Photogenic Oak Trees in North San Luis Obispo County
An Oak Tree in Winter
Two Oaks above Vineyard
Oaks and Vineyards Go Together
Some of the most beautiful and unique oak trees are sitting in vineyards. Since I often roam the vineyards of Paso Robles and Templeton, I am always seeing and photographing oak trees. I haven't yet pinned down their species, but that doesn't keep me from appreciating them. Some are short and wide, in comparison to their towering and slimmer cousins. Some are so tall my camera can't take in their full height. Some are so wide I have to walk far away from them to encompass the entire picture. The one above is a deciduous variety. Many of our oaks are more striking in winter because they are in stark contrast to their relatives who are dressing in green all year.
Oak By the Side of the Road
Trees Among Us
I first saw this book at the Paso Robles Lavender Festival. I was fortunate to be able to meet the author when he led a tree walk through the park, showing us things about the trees there we had never noticed. He then gave a plug for this book, and I had to look it over since it dealt with the trees in my area.
I was ready to buy it that day, but they didn't take credit cards, so I couldn't since I hadn't brought my check book. I was pleased to find that Amazon carries the book, and I bought my copy before I published this. I have used it constantly since then when trying to identify the trees I see around me in California.
Tall Oaks at Valhalla Vineyards
Veris Vineyards Were Full of Oak Trees
Pomar Junction Oak
Heart Hill in Paso Robles
Oak Behind Niner Tasting Room
Oaks Come in Many Shapes and Sizes
North San Luis Obispo County is Full of Oak Trees
If you drive more than a mile on the on the streets or backroads of North San Luis Obispo County on the Central Coast of California, it's almost impossible not to see a vineyard or an oak tree. Every day as I drive the four miles home from town on Highway 46 West, I must pass over a hundred oak trees and several vineyards. It's hard to find a vineyard without at least one oak tree among the vines.
The oak trees were definitely here first. Some of them preceded the Spanish fathers who founded our California missions. California white oaks can live 400 years. Most of the trees you see here are probably California white oaks. They are deciduous, formidable skeletons once they lose their leaves, so they provide stark contrast to the winter skies.
Most of the trees pictured here live on Arbor Road. It begins from Highway 46 West by the Summerwood Tasting Room in Paso Robles (which, incidentally, means Pass of the Oaks) and goes north. Where it appears to dead-end, the paved road curves to the left and becomes Live Oaks. If you continue going straight, Arbor Road is unpaved most of the way to where it turns into Kiler Canyon Road, which ends in the north at First Street. The pictures were taken mostly on this unpaved extension of Arbor Road, except for the survivor tree in the sunset. It was taken near where Arbor and Live Oaks Roads meet. Don't forget to click on these pictures to see them full-size so you don't miss the details.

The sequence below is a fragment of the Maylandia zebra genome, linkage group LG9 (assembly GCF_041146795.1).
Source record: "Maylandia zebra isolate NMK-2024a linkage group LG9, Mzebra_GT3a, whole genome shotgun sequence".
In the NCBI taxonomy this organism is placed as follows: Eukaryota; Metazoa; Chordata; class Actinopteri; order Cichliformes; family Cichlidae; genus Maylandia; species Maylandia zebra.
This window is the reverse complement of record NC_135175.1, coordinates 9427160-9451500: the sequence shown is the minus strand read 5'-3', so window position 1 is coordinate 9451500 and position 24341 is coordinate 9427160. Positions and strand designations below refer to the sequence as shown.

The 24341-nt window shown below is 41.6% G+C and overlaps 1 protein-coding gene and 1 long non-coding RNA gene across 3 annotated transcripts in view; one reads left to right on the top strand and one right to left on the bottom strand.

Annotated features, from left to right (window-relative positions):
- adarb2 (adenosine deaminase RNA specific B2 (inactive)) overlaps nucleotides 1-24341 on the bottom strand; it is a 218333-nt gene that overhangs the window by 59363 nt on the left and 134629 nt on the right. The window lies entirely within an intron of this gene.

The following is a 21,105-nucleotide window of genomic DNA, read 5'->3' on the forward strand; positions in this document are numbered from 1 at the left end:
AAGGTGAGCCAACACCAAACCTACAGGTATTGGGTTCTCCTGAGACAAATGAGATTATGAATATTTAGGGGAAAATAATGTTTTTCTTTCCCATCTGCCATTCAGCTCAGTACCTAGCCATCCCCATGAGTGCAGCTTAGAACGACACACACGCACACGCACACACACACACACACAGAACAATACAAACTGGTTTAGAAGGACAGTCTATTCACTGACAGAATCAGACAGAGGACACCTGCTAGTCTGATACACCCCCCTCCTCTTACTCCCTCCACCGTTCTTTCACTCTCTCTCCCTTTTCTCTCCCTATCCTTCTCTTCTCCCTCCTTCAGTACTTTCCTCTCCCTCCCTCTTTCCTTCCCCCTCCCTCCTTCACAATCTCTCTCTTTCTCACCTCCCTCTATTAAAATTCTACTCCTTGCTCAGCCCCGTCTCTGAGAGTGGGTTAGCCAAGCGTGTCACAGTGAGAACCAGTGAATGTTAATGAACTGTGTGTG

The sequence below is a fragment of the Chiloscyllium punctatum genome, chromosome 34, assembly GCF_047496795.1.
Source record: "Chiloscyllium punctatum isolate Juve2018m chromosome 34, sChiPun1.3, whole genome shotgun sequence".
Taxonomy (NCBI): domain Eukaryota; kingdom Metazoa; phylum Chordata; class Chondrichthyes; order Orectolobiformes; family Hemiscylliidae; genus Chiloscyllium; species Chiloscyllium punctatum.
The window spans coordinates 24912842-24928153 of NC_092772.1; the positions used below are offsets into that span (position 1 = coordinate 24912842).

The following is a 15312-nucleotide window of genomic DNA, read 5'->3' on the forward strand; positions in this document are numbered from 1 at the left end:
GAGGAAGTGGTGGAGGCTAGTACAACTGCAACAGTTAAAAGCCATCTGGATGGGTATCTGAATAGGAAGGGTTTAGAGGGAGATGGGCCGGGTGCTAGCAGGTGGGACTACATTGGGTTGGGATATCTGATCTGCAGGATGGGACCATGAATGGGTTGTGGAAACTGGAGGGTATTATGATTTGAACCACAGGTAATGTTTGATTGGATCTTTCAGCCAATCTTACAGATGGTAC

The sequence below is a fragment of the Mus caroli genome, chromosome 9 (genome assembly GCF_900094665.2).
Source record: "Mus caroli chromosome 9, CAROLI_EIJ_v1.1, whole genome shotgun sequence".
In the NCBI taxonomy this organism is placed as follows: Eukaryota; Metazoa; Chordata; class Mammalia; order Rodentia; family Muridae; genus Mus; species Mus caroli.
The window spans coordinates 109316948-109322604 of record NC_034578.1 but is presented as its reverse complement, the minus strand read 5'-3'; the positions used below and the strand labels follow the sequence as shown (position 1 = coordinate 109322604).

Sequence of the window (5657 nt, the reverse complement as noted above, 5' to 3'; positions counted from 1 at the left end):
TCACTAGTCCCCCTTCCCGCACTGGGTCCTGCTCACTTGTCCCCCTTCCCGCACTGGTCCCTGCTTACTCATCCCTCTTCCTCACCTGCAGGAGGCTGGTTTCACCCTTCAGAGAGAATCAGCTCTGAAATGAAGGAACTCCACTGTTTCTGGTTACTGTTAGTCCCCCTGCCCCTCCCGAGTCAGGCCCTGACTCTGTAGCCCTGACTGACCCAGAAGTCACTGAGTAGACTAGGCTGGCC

Learning More about Oak Trees in North America
This book is very good for information on the major oak species found in North America. For each species there are photographs of the whole tree, leaves, acorns, and bark. There is also a map showing the range of this species. The text describes the growth habit, the bark, the leaves, the fruit, the twigs and buds, the wood, and the range. I found this book a great help in identifying trees for purposes of this hub. It's a good field guide, even though the pictures are all in black and white.
Bethel and El Pomar Oak Trees
One road I visit often is Bethel Road in Templeton. Many vineyards and tasting rooms are located there, so there are many oak trees, including the first one at the top of this hub. Above, and to the right is one of my favorite oaks in front of the Veris tasting room. Veris also has a lovely rose garden near its patio for guests to enjoy. All around it are its vineyards. Part of Bethel Road itself is also lined with oaks, as you can see in the picture to the right.
These last two oaks live on El Pomar Road in Templeton. I visited the Pomar Junction Vineyard the first time the day I took them. The ride out there was quite scenic, and there were more oak trees than I could count. By now, you should know that is typical of North San Luis Obispo County. The oaks themselves should be listed as one of our major tourist attractions, but, since viewing them is free, they don't get much advertising. If you come for our Central Coast wines, though, seeing the oaks will be included in your experience at no extra cost.